Achieving year-round comfort requires energy and investment. However, conventional heating and cooling systems are inefficient and contribute to environmental degradation. To reduce our carbon footprint and promote sustainable energy use, we must switch to zero-carbon options like energy-efficient heat pumps that run on clean energy to regulate indoor temperature.
New York State's energy and carbon reduction goals and the SUNY Chancellor's initiatives fro deep carbon savings will assist in providing a framework to encourage further investment into clean energy central plant technologies. Partnering with NYSERDA and other funding agencies will assist in the development of specific campus policies.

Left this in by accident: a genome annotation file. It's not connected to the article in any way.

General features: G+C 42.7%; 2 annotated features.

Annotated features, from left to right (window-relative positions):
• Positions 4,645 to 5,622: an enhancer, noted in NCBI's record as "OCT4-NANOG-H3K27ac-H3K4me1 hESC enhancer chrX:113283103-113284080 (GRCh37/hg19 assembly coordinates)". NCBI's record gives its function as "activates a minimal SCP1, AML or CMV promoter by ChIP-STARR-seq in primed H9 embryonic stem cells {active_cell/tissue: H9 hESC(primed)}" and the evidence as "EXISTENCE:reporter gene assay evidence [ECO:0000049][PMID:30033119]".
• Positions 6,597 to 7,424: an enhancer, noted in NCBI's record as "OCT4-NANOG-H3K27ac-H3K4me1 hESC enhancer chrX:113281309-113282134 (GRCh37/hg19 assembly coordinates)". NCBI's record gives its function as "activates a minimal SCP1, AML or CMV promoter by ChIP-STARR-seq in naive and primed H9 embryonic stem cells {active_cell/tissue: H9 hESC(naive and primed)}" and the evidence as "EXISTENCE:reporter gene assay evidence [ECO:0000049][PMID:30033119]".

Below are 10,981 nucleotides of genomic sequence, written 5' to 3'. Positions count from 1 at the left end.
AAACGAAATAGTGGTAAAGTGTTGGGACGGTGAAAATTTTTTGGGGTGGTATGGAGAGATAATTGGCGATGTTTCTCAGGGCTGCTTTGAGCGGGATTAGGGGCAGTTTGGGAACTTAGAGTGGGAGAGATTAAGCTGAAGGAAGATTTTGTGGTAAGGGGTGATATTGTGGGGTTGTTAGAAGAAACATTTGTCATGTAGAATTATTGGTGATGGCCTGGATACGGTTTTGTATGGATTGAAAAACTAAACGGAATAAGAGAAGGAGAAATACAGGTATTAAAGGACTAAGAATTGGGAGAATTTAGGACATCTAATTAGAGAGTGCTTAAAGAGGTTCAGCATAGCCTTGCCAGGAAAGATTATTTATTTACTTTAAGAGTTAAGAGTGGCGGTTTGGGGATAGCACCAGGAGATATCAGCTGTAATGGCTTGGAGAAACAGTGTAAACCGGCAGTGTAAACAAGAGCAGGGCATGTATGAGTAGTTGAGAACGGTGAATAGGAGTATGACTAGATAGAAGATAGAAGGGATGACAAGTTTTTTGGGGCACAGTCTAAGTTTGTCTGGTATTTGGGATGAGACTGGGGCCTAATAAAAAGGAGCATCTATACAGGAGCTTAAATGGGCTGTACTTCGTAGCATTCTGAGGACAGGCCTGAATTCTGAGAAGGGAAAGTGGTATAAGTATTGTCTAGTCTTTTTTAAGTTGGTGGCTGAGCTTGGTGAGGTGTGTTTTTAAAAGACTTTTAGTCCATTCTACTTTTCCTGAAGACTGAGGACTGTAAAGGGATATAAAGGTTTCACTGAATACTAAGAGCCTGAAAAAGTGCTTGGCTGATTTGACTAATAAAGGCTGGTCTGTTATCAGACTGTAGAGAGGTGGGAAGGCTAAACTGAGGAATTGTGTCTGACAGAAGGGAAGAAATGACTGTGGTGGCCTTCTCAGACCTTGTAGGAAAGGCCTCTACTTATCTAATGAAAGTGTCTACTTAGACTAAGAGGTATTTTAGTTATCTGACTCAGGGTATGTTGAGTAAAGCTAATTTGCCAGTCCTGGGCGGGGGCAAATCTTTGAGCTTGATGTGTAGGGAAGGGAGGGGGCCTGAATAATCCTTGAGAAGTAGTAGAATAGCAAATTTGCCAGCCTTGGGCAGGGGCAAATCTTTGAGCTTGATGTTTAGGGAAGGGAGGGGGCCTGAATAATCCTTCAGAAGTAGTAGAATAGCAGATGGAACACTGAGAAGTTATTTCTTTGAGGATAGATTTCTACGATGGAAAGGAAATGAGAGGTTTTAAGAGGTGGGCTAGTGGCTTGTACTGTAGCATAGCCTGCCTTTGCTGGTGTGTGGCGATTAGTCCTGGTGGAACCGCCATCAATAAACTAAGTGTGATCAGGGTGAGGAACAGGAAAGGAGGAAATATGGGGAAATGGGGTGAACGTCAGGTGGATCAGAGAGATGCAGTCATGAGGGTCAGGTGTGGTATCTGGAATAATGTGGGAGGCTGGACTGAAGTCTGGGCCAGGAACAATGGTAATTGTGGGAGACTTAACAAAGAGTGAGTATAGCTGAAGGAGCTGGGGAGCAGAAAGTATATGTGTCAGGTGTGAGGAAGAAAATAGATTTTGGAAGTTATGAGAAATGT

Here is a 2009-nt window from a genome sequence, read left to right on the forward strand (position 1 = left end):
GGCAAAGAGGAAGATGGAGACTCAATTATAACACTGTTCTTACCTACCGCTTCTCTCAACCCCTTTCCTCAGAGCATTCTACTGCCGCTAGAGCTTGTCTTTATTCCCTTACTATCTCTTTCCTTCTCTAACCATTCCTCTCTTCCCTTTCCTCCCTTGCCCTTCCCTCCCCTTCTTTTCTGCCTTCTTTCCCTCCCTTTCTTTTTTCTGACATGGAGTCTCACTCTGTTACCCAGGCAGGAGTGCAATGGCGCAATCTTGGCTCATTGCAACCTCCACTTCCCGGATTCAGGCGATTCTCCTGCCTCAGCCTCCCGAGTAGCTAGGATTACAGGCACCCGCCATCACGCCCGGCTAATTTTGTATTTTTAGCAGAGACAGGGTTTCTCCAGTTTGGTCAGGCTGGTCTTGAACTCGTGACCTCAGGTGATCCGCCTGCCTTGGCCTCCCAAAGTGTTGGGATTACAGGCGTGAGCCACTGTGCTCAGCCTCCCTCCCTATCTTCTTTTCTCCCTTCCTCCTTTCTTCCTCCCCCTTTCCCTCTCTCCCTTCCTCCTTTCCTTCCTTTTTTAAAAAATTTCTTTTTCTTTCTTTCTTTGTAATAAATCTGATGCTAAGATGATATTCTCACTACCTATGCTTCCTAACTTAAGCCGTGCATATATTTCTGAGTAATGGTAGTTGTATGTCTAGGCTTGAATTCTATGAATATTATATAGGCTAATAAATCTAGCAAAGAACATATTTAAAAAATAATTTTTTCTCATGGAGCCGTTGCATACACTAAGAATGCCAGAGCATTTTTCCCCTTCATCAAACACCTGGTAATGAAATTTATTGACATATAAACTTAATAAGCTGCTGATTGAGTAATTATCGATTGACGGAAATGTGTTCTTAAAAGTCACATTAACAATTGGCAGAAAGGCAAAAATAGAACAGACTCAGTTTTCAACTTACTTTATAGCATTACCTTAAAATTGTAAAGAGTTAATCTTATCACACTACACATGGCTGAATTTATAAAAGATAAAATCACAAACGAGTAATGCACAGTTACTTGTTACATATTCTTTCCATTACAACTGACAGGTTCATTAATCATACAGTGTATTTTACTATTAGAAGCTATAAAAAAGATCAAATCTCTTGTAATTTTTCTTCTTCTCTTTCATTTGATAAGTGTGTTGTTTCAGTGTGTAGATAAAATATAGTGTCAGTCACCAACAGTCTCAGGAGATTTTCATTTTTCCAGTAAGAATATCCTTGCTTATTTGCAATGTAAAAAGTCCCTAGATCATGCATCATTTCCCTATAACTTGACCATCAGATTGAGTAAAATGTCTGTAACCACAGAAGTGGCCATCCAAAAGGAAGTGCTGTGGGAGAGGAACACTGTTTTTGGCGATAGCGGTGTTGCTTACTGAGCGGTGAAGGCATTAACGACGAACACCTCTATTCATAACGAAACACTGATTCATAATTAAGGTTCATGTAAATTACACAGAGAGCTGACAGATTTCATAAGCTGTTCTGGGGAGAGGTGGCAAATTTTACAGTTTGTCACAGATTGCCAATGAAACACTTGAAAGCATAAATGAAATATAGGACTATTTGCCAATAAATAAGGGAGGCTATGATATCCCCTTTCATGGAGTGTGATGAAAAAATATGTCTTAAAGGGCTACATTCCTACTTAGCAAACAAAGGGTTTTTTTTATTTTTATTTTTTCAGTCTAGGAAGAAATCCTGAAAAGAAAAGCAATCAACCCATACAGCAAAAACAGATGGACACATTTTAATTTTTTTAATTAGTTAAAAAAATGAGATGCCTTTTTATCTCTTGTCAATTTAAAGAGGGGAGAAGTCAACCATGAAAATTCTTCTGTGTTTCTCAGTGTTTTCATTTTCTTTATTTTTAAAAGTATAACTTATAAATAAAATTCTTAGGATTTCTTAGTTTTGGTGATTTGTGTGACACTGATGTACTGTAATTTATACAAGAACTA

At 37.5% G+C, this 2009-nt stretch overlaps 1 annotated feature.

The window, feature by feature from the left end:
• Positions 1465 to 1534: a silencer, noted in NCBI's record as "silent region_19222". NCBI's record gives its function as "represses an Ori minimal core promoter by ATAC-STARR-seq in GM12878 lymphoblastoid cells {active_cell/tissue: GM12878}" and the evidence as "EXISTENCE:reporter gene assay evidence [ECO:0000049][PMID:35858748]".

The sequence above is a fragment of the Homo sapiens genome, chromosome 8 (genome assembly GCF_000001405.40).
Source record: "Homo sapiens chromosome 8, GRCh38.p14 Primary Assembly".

The committee held meetings with the National Grid to assess UB’s energy needs on a macro level. They’re looking to the purchase of batteries from NAPA to offset the demand for high energy use. The committee’s also developing pilot projects to install heat pumps as an alternative to the current HVAC system to measure efficiency and GHG reductions. In the next year, they’re looking into scalability and comparing the advantages of a decentralized vs centralized energy system for the university.